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Bush, Blair differ on Africa

President critical of plan to double aid to continent

WASHINGTON -- President Bush and British Prime Minister Tony Blair said yesterday that they were close to an agreement on how to cancel all debt for the world's poorest countries, with Blair saying that a common proposal might be worked out as soon as this weekend.

But the two leaders appeared as divided as ever on increasing aid to Africa and reviving international action on global warming, two issues on which Blair has staked his reputation as the host of this year's G-8 summit.

Bush and Blair deny intelligence had been altered to justify invasion of Iraq. A15

At a White House news conference yesterday, Blair was unsmiling and appeared subdued as Bush devoted much of his time talking about what the United States is already doing to help Africa, rather than addressing Blair's ambitious proposal to double the $25 billion in international aid to the troubled continent.

Bush also criticized ''big talkers" who speak of doing more for Africa, but who have not given as much as the United States, which has dramatically increased aid to Africa since 2000, and now gives roughly twice as much as any other donor.

''We've got a lot of big talkers," Bush said. ''What I like to say is my administration actually does what we say we're going to do, and we have."

Blair, whose party recently paid dearly in lost parliamentary seats for his support of the US-led war in Iraq, had hoped to win back liberal support in Britain by getting Bush to support the two initiatives.

The G-8 summit of industrialized nations will be held in Scotland in July, the same month Blair also takes over the rotating presidency of the European Union.

''Clearly, Blair was rebuffed on foreign aid and climate change," said Nile Gardiner, a fellow at the Heritage Foundation. ''Blair's advisers were fully aware that Bush would say no, but Blair can return to Britain saying he gave it his best shot."

Advocates for Africa and the environment had been optimistic that Bush would show some appreciation to Blair, given his dogged support for the US-led war in Iraq, which was widely unpopular in Europe.

''It seems to me that at some point the president has to acknowledge all that Tony Blair has done as a friend to the United States," an aide to Republican Senator Olympia Snowe of Maine said before the meeting. Snowe has worked with Stephen Byers, a former British Cabinet minister and a confidant of Blair's, to try to develop a plan to tackle global warming that Bush would support.

Yesterday, both leaders expressed support for their common project in Iraq and dismissed the significance of a leaked 2002 memo from a top British intelligence official that stated that the United States had ''fixed" intelligence to justify a decision to invade Iraq.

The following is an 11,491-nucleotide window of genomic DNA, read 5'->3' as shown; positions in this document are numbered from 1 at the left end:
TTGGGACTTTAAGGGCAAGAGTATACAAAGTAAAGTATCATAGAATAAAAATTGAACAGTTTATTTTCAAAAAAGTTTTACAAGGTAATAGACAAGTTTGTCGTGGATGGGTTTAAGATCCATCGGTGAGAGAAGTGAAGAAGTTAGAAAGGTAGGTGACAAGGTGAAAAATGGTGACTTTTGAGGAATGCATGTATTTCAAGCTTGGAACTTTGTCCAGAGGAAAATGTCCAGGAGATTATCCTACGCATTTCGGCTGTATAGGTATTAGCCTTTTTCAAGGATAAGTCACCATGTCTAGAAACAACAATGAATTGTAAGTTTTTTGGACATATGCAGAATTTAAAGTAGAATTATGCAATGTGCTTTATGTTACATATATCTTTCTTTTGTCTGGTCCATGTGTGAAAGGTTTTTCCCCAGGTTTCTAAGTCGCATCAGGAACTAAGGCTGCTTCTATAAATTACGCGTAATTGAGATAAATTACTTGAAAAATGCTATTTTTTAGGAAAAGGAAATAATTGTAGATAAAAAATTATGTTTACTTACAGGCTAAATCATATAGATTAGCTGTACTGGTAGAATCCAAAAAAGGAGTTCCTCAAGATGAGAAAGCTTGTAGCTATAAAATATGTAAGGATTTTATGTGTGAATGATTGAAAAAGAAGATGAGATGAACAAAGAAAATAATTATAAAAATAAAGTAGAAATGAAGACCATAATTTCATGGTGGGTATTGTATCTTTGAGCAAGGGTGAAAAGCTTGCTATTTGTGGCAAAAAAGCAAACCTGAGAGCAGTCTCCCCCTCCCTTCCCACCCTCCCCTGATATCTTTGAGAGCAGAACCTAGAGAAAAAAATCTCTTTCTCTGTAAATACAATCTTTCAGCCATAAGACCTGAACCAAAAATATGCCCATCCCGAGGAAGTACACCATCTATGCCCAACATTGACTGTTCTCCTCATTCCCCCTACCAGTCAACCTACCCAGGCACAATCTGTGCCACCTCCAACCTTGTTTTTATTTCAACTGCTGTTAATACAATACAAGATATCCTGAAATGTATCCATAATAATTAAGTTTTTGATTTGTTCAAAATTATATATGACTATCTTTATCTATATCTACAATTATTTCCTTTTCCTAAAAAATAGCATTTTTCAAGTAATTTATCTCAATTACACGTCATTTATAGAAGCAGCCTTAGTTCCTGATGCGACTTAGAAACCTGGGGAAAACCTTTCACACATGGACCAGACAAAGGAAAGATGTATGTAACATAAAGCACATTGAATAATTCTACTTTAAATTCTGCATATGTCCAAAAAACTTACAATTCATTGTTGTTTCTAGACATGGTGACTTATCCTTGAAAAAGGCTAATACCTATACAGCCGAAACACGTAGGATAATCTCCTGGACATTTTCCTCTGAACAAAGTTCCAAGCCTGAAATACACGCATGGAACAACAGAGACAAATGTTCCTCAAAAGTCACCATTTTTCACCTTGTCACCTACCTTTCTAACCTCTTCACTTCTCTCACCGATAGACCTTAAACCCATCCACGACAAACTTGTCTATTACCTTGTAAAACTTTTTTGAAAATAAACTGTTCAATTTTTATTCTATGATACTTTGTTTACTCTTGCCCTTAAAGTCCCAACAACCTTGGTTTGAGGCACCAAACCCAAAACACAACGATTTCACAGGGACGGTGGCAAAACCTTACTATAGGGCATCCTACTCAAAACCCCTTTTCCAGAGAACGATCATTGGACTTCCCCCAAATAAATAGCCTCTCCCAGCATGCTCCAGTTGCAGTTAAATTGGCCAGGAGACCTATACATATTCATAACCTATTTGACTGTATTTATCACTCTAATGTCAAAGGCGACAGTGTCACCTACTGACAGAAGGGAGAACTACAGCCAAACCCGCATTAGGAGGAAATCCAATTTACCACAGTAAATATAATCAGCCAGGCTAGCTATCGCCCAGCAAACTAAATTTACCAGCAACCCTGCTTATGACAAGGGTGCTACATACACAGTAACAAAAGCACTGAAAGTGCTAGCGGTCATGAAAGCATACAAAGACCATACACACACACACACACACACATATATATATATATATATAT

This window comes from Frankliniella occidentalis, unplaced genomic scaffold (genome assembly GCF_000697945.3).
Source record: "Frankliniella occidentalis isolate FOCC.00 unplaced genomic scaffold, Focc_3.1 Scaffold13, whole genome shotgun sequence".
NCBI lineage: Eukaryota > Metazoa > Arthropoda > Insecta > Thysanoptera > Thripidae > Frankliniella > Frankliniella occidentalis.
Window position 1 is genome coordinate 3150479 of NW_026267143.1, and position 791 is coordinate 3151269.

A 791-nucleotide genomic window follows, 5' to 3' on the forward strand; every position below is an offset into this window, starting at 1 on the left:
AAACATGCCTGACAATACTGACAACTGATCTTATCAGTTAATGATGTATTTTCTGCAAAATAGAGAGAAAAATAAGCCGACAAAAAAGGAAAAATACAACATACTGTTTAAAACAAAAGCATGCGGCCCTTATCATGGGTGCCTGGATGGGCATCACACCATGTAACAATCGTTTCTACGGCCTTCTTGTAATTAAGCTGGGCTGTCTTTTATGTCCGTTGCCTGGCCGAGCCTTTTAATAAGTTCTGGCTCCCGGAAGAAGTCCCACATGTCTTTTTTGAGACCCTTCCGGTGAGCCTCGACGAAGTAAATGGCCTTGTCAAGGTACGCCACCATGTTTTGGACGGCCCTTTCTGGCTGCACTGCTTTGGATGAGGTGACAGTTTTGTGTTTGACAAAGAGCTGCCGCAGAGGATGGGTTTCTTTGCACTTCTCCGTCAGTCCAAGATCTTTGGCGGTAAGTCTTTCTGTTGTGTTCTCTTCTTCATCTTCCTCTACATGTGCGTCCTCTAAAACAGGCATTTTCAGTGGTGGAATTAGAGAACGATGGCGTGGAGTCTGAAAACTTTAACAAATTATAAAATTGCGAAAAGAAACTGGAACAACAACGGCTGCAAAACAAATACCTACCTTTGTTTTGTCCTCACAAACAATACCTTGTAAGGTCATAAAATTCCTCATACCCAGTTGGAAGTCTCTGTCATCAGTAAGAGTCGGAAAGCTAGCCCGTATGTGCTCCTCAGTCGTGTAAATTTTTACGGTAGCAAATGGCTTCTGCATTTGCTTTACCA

The memo said that the White House was determined to go to war on the basis of weapons of mass destruction, despite the fact that the case was ''thin."

''There's nothing farther from the truth," Bush said in his first public remarks on the so-called Downing Street memo. ''Both of us didn't want to use our military. It was our last option."

Blair, who has been under fire since the memo was published on May 1 by the Sunday Times, also denied that the memo accurately represented the truth. ''The facts were not being fixed in any shape or form at all," Blair said.

The White House meeting, the first since both men won reelection, had all the trappings expected of a meeting between leaders who call each other ''closest allies": an intimate dinner, a private meal for their wives, and a wide-ranging discussion on Iraq, Afghanistan, terrorism, and nonproliferation.

But it underscored deep differences that are likely to remain throughout Bush's second term.

Yesterday, Bush announced the release of $674 million in hunger assistance to the Horn of Africa, but those funds -- which had already been appropriated by Congress -- fell short of the billions in new aid for Africa that Blair is seeking.

''Nobody wants to give money to a country that's corrupt, where leaders take money and put it in their pocket," Bush told reporters as Blair stood soberly. ''No developed nation is going to want to support a government that doesn't take an interest in their people, that doesn't focus on education and health care."

The Bush administration has already increased aid to Africa in the last four years, from $1.6 billion to $3.2 billion according to State Department figures, with most of the rise going in food aid to Sudan and Ethiopia, as well as HIV funding.

US aid is expected to continue to rise by several billion dollars, with promised funding in the fight against HIV as well as funding from the Millennium Challenge Corp., a program that gives aid to African countries displaying good governance.

Steven Radelet, senior fellow at the Center for Global Development, said the administration should be commended for increasing assistance to Africa, but that the United States can still afford to do far more.

Bush and Blair appeared furthest apart on the subject of global warming. Blair has said tackling the problem is as important as fighting terrorism, while Bush has expressed skepticism that climate change is caused by humans, and has said efforts to fight it will hurt the US economy.

Snowe's aide had said before the meeting that Blair expressed an interest in convening a G-8 group that would include rapidly growing China and India, to try to find common ground on ways to reduce greenhouse gas emissions.

But there was little talk of such a concrete measure yesterday. Bush called climate change a ''serious long-term issue," and supported the sharing of cleaner technologies, including nuclear power plants, but said more research was needed.

''We want to know more about it," he said.

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